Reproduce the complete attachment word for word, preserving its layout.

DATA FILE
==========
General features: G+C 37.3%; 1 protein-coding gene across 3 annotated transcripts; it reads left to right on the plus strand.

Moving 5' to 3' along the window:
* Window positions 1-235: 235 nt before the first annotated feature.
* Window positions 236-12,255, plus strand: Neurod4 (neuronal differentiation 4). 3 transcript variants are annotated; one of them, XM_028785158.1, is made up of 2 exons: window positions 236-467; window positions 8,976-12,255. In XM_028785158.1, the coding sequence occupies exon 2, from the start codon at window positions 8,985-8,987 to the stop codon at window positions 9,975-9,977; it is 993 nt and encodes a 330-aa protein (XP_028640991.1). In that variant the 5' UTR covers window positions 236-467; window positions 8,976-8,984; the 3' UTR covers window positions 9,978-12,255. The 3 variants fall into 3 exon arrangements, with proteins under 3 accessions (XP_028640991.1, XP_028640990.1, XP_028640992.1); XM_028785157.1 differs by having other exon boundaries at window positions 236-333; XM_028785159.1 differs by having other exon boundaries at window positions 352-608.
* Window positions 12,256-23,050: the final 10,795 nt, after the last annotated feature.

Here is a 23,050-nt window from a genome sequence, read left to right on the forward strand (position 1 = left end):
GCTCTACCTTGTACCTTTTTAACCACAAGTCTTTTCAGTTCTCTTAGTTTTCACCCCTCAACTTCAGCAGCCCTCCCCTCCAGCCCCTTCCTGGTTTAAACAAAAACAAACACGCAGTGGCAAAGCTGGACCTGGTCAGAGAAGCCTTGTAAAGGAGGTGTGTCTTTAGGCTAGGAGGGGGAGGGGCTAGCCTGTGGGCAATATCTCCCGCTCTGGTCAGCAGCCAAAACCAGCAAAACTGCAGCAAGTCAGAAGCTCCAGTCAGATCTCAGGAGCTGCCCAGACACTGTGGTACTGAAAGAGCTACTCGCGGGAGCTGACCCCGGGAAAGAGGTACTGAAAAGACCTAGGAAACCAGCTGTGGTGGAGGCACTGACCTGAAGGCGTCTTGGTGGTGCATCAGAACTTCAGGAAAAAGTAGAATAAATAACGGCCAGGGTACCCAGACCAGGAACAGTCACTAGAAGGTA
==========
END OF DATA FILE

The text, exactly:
General features: G+C 37.3%; 1 protein-coding gene across 3 annotated transcripts; it reads left to right on the plus strand.

Moving 5' to 3' along the window:
* Window positions 1-235: 235 nt before the first annotated feature.
* Window positions 236-12,255, plus strand: Neurod4 (neuronal differentiation 4). 3 transcript variants are annotated; one of them, XM_028785158.1, is made up of 2 exons: window positions 236-467; window positions 8,976-12,255. In XM_028785158.1, the coding sequence occupies exon 2, from the start codon at window positions 8,985-8,987 to the stop codon at window positions 9,975-9,977; it is 993 nt and encodes a 330-aa protein (XP_028640991.1). In that variant the 5' UTR covers window positions 236-467; window positions 8,976-8,984; the 3' UTR covers window positions 9,978-12,255. The 3 variants fall into 3 exon arrangements, with proteins under 3 accessions (XP_028640991.1, XP_028640990.1, XP_028640992.1); XM_028785157.1 differs by having other exon boundaries at window positions 236-333; XM_028785159.1 differs by having other exon boundaries at window positions 352-608.
* Window positions 12,256-23,050: the final 10,795 nt, after the last annotated feature.

Here is a 23,050-nt window from a genome sequence, read left to right on the forward strand (position 1 = left end):
GCTCTACCTTGTACCTTTTTAACCACAAGTCTTTTCAGTTCTCTTAGTTTTCACCCCTCAACTTCAGCAGCCCTCCCCTCCAGCCCCTTCCTGGTTTAAACAAAAACAAACACGCAGTGGCAAAGCTGGACCTGGTCAGAGAAGCCTTGTAAAGGAGGTGTGTCTTTAGGCTAGGAGGGGGAGGGGCTAGCCTGTGGGCAATATCTCCCGCTCTGGTCAGCAGCCAAAACCAGCAAAACTGCAGCAAGTCAGAAGCTCCAGTCAGATCTCAGGAGCTGCCCAGACACTGTGGTACTGAAAGAGCTACTCGCGGGAGCTGACCCCGGGAAAGAGGTACTGAAAAGACCTAGGAAACCAGCTGTGGTGGAGGCACTGACCTGAAGGCGTCTTGGTGGTGCATCAGAACTTCAGGAAAAAGTAGAATAAATAACGGCCAGGGTACCCAGACCAGGAACAGTCACTAGAAGGTA